It’s no secret that Uber has been working on self-driving technology, but now we’re hearing that the ride-sharing firm may have its first customer. The company is reportedly in talks with Toyota, which may put its self-driving technology in one of its minivans.
Uber execs meet with Toyota
Citing sources familiar with the negotiations, the Nikkei Asian Review reports that Uber Chief Executive Dara Khosrowshahi met with two Toyota executives this week at the ride-sharing firm’s Pittsburgh, Pennsylvania research and development facility. The news outlet also reports that Uber has been partnering with several other companies, of which Toyota is one. The ride-sharing firm is also said to be working with Volvo on self-driving technology and has struck a deal to use self-driving vehicles from Daimler in its network.
Uber’s self-driving technology is a system that can be installed in regular vehicles after customers purchase them, the head of the company’s advanced technologies group told the Nikkei Asian Review. He explained that the system uses data provided by lidar, a suite of sensors and cameras and then processes it all centrally. After it’s installed in a vehicle, the system gives the vehicle self-driving capabilities that can be used under normal driving circumstances, but not during emergencies.
Toyota is working on its own self-driving technology, but it also plans to use systems developed by other companies for vehicles used in mobility services. According to the Nikkei Asian Review, the Japanese automaker could use technology developed by Chinese ride-sharing firm Didi Chuxing in addition to Uber’s self-driving system.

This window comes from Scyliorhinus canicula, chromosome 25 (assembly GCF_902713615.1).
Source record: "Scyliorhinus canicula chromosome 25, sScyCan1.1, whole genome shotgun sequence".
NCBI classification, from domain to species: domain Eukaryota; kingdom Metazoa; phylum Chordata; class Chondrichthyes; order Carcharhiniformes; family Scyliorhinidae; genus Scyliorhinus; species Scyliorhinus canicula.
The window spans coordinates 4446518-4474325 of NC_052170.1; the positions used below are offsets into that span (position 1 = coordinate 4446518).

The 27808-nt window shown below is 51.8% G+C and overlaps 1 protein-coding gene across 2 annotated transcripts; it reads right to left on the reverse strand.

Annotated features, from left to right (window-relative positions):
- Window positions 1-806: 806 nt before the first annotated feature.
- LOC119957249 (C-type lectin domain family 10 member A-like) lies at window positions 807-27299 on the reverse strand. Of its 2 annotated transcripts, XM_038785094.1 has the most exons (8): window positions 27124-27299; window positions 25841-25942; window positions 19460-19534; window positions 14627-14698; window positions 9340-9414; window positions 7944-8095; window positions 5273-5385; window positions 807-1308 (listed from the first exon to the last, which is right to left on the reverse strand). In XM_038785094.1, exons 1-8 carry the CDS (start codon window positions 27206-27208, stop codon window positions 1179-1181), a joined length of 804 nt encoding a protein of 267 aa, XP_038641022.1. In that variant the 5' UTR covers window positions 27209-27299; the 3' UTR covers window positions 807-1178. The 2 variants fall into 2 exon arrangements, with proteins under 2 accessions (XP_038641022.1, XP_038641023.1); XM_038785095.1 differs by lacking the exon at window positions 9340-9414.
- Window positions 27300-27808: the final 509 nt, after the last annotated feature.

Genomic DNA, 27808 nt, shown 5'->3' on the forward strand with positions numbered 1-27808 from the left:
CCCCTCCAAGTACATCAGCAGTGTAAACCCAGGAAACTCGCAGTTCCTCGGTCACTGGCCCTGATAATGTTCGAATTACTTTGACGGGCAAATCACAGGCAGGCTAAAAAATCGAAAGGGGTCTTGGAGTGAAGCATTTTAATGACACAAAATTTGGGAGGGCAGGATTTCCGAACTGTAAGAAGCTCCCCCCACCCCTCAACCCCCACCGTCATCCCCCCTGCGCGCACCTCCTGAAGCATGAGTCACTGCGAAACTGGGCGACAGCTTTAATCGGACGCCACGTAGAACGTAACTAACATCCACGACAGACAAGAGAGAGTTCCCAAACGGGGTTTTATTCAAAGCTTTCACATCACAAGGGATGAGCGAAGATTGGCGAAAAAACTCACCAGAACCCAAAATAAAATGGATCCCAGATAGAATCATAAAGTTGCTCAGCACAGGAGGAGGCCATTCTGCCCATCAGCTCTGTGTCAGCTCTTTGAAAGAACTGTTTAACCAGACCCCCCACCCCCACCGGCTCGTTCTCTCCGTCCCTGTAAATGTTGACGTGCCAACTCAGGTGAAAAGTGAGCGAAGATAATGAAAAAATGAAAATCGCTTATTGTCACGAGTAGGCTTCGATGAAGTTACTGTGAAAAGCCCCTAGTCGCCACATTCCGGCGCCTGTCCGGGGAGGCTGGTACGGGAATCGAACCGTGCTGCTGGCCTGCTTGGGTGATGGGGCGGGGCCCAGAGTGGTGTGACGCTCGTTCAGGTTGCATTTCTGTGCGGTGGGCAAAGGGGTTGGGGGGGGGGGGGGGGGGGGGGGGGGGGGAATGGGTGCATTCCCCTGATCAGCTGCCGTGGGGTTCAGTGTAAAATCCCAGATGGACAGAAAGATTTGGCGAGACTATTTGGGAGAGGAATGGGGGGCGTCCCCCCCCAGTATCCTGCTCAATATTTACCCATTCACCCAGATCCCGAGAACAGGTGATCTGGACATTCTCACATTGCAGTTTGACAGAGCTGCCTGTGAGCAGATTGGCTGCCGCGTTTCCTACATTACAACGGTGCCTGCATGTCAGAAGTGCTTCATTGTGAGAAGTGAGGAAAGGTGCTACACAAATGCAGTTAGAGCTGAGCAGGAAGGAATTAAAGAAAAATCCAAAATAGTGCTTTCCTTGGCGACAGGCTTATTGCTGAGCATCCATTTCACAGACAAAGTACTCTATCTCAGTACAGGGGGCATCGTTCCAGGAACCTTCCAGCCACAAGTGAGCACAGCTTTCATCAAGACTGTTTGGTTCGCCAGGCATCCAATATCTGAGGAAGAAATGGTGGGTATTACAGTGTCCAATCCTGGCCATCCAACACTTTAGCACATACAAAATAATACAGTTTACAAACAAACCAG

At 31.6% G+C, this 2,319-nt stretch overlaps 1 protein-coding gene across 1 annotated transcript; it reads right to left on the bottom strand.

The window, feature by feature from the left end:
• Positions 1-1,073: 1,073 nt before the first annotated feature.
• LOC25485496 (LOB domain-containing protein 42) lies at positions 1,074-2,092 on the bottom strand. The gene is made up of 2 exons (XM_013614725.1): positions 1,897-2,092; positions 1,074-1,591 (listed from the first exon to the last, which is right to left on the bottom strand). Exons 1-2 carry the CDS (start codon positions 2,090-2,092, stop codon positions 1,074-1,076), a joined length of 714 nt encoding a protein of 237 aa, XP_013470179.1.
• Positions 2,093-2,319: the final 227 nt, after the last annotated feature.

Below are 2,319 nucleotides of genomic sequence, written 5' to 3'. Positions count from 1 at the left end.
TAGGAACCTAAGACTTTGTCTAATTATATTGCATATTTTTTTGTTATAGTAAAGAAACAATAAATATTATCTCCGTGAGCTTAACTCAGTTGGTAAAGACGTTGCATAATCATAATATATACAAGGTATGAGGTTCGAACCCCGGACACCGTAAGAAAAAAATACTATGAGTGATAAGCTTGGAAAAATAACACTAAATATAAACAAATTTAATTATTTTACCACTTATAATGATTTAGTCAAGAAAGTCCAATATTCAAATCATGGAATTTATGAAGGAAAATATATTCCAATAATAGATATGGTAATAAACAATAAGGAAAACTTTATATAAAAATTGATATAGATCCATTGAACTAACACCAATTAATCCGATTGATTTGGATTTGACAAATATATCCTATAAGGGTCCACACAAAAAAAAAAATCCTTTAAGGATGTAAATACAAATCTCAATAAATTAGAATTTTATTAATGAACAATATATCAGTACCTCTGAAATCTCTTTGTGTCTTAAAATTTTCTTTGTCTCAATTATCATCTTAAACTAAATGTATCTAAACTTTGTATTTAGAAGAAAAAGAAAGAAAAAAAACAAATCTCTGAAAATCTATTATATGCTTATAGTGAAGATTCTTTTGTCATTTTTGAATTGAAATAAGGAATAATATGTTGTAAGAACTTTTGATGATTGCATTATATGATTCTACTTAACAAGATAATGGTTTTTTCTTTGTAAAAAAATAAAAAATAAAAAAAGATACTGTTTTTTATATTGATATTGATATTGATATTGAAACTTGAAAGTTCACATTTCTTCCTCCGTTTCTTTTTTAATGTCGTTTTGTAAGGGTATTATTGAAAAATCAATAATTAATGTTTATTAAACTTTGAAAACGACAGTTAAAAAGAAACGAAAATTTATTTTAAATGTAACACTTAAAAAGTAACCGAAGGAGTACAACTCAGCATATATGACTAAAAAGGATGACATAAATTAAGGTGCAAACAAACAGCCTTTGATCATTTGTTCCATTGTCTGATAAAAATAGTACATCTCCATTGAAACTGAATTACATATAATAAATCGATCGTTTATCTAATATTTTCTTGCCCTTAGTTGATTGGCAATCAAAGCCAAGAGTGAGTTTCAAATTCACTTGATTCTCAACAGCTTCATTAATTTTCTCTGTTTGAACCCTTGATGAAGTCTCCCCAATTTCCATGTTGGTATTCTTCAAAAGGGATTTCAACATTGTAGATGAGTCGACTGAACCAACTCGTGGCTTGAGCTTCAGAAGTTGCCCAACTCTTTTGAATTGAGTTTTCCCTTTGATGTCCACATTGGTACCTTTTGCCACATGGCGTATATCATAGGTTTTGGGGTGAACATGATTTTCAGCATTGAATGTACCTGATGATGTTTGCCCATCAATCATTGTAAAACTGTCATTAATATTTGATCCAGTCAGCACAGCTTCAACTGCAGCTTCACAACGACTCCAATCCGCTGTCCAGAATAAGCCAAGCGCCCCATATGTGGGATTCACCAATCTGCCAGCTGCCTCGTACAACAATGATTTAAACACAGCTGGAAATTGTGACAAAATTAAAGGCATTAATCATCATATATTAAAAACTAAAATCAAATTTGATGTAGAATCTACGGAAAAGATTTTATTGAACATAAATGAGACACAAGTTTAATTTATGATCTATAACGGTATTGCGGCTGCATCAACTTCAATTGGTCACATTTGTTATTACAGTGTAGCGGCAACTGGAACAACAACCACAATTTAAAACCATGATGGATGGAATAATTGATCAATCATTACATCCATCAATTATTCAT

Self-driving car fitted with Uber tech gets into an accident
Of course, self-driving technology is only as good as its ability to avoid accidents, so any time there’s a wreck involving an autonomous vehicle, it makes the news. Crashes involving Tesla’s Autopilot have been well-documented for years, but now, it’s Uber’s turn to be in the limelight. WXPI initially reported on the accident involving the Uber self-driving car earlier this month. It happened in Pittsburgh in late February, and both vehicles were seriously damaged, although no one was hurt.
This week, Ars Technica spoke with the woman who was driving the car that the Uber vehicle collided with. She was driving northeast-bound on a four-lane road, while the Uber car was traveling in the opposite direction. She said the self-driving Uber vehicle was the only oncoming car at the time of the crash. She stopped at an intersection and turned on her signal to show that she was going to turn left, and the Uber vehicle had its right turn signal on.
Seeing the signal, the mother of three started to turn left, but the self-driven vehicle did not turn like the signal indicated that it would. Instead, the self-driven car continued on straight and slammed directly into the woman’s car. The company’s safety driver told her that the self-driving system was engaged when the accident happened, and he did say that both his vehicle and her vehicle had their turn signals on.
However, Uber disputes which turn signal was on, according to Ars Technica. The ride-sharing firm claims the car had its right signal on because it was about to change lanes. Apparently, the company isn’t even responding to the woman’s phone calls asking if it will pay for the damage to her car. Cases such as this will be under close watch as precedents regarding fault in cases involving autonomous cars still need to be set.